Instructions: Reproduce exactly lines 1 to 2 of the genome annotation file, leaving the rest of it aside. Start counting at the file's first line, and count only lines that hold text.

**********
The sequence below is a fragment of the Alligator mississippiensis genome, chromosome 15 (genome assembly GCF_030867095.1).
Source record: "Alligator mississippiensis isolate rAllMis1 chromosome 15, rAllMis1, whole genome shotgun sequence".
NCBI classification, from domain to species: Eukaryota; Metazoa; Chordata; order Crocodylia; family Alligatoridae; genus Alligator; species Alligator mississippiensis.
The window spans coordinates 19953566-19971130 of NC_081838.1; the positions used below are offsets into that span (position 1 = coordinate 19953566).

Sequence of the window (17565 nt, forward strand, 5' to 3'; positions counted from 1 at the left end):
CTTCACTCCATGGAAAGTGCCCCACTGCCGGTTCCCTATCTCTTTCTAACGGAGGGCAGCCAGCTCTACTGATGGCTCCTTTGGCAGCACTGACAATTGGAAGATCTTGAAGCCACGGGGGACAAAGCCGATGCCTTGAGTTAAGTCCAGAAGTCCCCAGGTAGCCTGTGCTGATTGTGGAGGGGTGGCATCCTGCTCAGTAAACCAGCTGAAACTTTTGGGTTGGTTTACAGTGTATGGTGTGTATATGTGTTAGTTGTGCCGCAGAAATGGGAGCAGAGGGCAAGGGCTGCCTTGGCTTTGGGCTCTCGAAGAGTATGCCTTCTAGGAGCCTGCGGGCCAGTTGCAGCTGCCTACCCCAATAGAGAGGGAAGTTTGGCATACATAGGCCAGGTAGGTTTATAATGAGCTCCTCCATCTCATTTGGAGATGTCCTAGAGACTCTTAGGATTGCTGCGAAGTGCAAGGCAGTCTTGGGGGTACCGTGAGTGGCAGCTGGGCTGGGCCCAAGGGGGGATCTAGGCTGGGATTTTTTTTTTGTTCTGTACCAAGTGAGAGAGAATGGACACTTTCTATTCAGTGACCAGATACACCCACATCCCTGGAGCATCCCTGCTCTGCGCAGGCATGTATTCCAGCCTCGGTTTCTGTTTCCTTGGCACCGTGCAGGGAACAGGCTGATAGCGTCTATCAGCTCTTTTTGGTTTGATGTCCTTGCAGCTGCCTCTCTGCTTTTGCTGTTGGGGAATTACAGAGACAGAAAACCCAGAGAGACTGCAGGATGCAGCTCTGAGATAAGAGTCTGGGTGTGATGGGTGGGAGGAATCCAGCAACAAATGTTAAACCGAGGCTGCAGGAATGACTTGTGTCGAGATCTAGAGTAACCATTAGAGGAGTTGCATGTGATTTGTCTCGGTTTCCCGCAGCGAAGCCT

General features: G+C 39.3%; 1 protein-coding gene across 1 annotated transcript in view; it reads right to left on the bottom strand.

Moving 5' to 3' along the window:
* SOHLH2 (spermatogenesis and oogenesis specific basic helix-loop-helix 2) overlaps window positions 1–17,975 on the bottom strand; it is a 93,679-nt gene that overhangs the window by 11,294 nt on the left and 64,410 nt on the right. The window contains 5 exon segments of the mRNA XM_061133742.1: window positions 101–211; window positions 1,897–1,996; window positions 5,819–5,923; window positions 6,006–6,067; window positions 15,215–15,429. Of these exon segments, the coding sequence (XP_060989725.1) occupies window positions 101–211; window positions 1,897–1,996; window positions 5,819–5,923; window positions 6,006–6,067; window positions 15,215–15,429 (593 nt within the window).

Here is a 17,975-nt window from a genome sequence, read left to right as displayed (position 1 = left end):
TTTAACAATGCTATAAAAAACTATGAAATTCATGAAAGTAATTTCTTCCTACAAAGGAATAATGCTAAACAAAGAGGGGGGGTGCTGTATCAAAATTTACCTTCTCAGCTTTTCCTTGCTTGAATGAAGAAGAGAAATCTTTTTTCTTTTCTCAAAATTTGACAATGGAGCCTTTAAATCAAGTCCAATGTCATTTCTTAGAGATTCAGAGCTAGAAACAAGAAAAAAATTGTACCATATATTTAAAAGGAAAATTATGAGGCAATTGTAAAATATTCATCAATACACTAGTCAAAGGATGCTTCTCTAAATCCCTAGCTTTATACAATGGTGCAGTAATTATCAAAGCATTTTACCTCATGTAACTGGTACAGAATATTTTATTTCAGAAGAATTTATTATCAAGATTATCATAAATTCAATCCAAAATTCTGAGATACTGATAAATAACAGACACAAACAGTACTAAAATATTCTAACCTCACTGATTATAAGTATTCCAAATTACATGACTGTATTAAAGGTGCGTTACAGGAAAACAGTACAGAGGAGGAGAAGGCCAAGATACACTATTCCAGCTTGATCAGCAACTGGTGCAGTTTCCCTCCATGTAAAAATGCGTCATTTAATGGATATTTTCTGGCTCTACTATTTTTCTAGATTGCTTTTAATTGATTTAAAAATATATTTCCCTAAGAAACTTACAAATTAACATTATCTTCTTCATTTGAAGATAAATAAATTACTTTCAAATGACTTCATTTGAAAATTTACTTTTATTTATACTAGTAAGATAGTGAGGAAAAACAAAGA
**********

The sequence below is a fragment of the Alligator mississippiensis genome, chromosome 15 (genome assembly GCF_030867095.1).
Source record: "Alligator mississippiensis isolate rAllMis1 chromosome 15, rAllMis1, whole genome shotgun sequence".